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Royal Marines at the tip of the NATO spear on major Arctic exercise

14 March 2024
Royal Marines attacked vital ‘enemy’ infrastructure and carried out covert reconnaissance missions as they paved the way for large-scale NATO forces to move into the Nordic regions.

As part of the Royal Navy’s amphibious task group (known as Littoral Response Group (North)) designed to react to crises in northern Europe’s waterways and chokepoints, small teams of raiders from the UK’s elite Commando Forces landed ashore to conduct reconnaissance on key routes, towns and beaches to relay information back NATO headquarters to lay plans on where best to deploy the main punch of the alliance’s forces.

The Commandos, led by strike teams of Royal Marines of Arbroath-based 45 Commando, tracked down ‘enemy’ technology used to deny access to airspace and airwaves, creating favourable conditions for armour and aircraft to enter the region.

These missions were during Exercise Nordic Response as part of Steadfast Defender 24, NATO’s largest military drills in Europe in a generation, which test allies’ ability to reinforce the continent’s frontiers from North America and across the Atlantic in the face of an aggressor.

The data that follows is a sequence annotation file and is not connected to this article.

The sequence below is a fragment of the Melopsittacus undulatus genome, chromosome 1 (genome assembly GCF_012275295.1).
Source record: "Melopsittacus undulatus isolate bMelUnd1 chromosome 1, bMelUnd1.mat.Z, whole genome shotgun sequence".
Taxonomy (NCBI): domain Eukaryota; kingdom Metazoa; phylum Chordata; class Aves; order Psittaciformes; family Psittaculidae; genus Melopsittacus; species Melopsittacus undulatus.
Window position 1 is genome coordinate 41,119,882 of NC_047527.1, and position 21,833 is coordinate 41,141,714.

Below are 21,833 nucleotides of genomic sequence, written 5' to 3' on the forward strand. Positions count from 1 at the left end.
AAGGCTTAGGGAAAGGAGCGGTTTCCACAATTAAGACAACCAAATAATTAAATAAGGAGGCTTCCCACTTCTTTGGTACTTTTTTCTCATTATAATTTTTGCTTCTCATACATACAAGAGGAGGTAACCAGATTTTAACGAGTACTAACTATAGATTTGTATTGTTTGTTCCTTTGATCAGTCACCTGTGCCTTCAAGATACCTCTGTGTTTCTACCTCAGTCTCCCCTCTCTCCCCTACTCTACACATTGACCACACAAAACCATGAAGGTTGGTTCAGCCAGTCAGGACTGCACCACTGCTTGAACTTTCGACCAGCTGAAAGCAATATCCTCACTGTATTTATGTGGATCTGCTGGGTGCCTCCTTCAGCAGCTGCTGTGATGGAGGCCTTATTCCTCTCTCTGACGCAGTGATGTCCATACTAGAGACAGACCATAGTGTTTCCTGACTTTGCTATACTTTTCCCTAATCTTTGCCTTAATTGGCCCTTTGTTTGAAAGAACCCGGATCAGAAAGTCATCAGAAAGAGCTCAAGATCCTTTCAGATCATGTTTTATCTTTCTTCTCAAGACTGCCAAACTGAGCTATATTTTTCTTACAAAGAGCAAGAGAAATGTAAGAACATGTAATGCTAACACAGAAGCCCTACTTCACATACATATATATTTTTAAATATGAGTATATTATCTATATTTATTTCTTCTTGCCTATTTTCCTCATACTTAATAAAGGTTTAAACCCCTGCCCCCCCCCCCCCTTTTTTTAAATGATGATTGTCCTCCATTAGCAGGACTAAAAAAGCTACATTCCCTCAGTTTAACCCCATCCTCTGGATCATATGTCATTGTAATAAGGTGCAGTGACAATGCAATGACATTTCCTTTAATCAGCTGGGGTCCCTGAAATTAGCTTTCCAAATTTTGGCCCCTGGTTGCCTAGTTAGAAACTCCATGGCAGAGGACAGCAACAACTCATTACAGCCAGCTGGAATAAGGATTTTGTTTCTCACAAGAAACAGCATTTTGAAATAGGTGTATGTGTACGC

Nordic Response focused on amphibious landings on Norway’s complex northern coastline, bringing troops across the Arctic and into NATO’s newest members Sweden and Finland with HMS Prince of Wales and the UK Carrier Strike Group, including F-35B Lightning jets, part of a potent naval force. 

Royal Marines and the Commando Force play a crucial role in this giant jigsaw puzzle of NATO strength (some 20,000 troops from 12 nations took part in Nordic Response alone) firstly as the UK’s experts in Arctic warfare – deploying to Northern Norway every year to sharpen skills in surviving, moving and fighting in this inhospitable environment, but are also a specialist force able to strike along complex coastlines and open up strategically important zones. 

“This exercise was an excellent opportunity to work alongside NATO partners to deter Russia is the High North,” said Commanding Officer of 45 Commando, Lieutenant Colonel Alex Nixon.

“The exercise demonstrated the operational utility of Littoral Response Group (North), one of the Royal Navy’s amphibious task groups, in a warfighting context. 

“The Littoral Response Group enabled the United Kingdom’s Commando Forces, who are the UK’s leading experts in Arctic and mountainous environments, to find and destroy anti-access/area denial systems that allowed NATO to gain access to northern Norway. 

“The Royal Navy is learning lessons from Ukraine and is adapting and upgrading its forces to ensure they are as potent as possible.”

45 Commando’s Zulu Company landed ashore from RFA Mounts Bay in Burfjord, Northern Norway, gathering information on beach landing sites along the E6 road south to Sorstraumen. 

This allowed Italian forces to land at Badderen as the Dutch landed further northeast in the vicinity of Hammerfest.

Zulu worked closely with the French 9th Marine Infantry Brigade and US Marine Corps’ Air Naval Gunfire Liaison Company, which call in strikes from warships offshore.

Meanwhile, Yankee Company had been operating in the region for 11 days before Nordic Response began to gather information to shape the ground offensive.